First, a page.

The Role of Iran In Construction of Hezbollah’s Identity as a Non-State Actor in the Middle East After the 1979 Islamic Revolution
Ansari Jovini , Mehdi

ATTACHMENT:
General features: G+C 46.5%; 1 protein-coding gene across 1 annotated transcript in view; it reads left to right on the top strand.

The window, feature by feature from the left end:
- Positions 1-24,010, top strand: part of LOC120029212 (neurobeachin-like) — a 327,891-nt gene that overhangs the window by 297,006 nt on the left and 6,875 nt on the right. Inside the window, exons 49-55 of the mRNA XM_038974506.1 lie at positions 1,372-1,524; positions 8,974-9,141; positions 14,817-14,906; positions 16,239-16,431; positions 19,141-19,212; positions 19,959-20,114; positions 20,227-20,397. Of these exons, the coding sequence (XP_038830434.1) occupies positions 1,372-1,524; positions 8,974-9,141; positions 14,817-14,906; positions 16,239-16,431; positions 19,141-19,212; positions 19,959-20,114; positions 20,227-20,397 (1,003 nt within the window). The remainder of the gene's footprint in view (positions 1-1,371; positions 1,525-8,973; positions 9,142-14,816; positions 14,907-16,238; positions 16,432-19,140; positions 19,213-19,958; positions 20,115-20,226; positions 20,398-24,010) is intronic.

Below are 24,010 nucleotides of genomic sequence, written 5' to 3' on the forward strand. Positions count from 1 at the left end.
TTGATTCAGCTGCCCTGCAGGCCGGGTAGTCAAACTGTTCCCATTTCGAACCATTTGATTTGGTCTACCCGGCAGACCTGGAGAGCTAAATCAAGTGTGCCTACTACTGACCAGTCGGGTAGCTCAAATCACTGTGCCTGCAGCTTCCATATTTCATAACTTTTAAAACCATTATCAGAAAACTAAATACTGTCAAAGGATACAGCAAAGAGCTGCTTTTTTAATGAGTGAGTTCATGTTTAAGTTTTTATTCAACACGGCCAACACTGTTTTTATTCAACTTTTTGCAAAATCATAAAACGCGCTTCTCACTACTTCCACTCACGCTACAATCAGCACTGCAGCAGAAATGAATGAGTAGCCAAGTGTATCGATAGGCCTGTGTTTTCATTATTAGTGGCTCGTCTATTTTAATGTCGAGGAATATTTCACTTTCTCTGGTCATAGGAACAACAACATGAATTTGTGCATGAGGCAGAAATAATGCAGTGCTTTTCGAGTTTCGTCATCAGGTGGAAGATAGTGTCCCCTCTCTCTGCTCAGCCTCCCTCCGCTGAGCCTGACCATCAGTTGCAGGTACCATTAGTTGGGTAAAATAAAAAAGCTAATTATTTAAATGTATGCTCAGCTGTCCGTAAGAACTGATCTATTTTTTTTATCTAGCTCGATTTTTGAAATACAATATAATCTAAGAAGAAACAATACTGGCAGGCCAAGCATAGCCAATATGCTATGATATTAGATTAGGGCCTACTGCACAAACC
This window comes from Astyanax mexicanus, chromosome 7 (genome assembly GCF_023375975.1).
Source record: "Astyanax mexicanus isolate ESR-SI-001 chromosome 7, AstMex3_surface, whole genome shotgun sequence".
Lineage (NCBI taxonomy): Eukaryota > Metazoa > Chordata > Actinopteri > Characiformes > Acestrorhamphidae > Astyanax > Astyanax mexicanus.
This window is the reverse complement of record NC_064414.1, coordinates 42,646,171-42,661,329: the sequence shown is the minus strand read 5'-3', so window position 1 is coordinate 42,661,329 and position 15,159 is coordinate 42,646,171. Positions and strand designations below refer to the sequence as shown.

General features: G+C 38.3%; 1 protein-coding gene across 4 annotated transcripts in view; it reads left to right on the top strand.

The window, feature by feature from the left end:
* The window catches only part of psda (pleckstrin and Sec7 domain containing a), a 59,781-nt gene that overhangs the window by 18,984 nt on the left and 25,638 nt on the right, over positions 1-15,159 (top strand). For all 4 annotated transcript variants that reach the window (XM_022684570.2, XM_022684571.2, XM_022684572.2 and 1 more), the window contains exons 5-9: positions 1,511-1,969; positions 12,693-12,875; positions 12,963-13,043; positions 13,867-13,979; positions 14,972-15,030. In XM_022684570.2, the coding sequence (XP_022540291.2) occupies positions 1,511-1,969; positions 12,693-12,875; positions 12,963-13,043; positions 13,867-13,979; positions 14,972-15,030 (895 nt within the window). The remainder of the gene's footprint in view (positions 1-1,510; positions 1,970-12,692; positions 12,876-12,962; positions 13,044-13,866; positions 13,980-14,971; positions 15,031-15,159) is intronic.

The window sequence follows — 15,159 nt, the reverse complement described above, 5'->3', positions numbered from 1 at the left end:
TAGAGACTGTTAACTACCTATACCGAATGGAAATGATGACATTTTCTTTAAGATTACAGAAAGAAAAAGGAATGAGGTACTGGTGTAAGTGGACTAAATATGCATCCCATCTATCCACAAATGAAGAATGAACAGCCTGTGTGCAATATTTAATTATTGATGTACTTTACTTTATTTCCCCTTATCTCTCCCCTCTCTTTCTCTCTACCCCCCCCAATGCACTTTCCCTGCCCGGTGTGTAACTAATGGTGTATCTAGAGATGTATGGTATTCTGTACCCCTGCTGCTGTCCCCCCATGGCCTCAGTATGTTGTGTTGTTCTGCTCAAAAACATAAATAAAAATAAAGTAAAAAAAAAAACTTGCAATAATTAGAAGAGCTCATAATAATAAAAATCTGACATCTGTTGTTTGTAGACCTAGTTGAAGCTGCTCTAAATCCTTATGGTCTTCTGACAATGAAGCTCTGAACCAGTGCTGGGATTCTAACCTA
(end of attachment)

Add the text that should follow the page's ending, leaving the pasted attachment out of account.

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Since its establishment throughout the critical period of Lebanese Civil War (1975-1990) in the Middle East, Hezbollah has performed as both a powerful player within the Lebanese political system and a key regional non-state actor that received considerable international attention. Hezbollah as a Shi’a militia has a history of numerous struggles with Israel. It carries a strong and enduring alliance with the Iranian regime through its constructed Shi’a revolutionary identity. In fact, there is undeniable importance within the International Relations (IR) discipline in thinking about religious incentives and leadership in shaping the political identity of this non-state actor’s in the Middle East. On the other hand, there are little works to suggest that religious incentives for creating political movements are acting as a systematized and documented instrument of the foreign policy of a state. This is the reason for the current study to scrutinize the complex mechanism that Shi’a Islamic tradition, led by Iranian religious leaders in influencing their sympathizers across the region. This study shows how Iran tries to gain stronger partnership with political movements - in the form of a non-state actor especially Hezbollah - to support its revolutionary agenda against the hegemony of the United States in the Middle East. Despite the fact that religious identity construction through Islamic traditions and teachings are neglected in theorizing in the IR discipline, social constructivism as the theoretical approach is progressively being employed in this study by focusing on formation and exchanges of collective borderless identity phenomena such that could be observed in the construction and expansion of Shi’a revolutionary identity in the Middle East by Iran after the 1979 Islamic Revolution.
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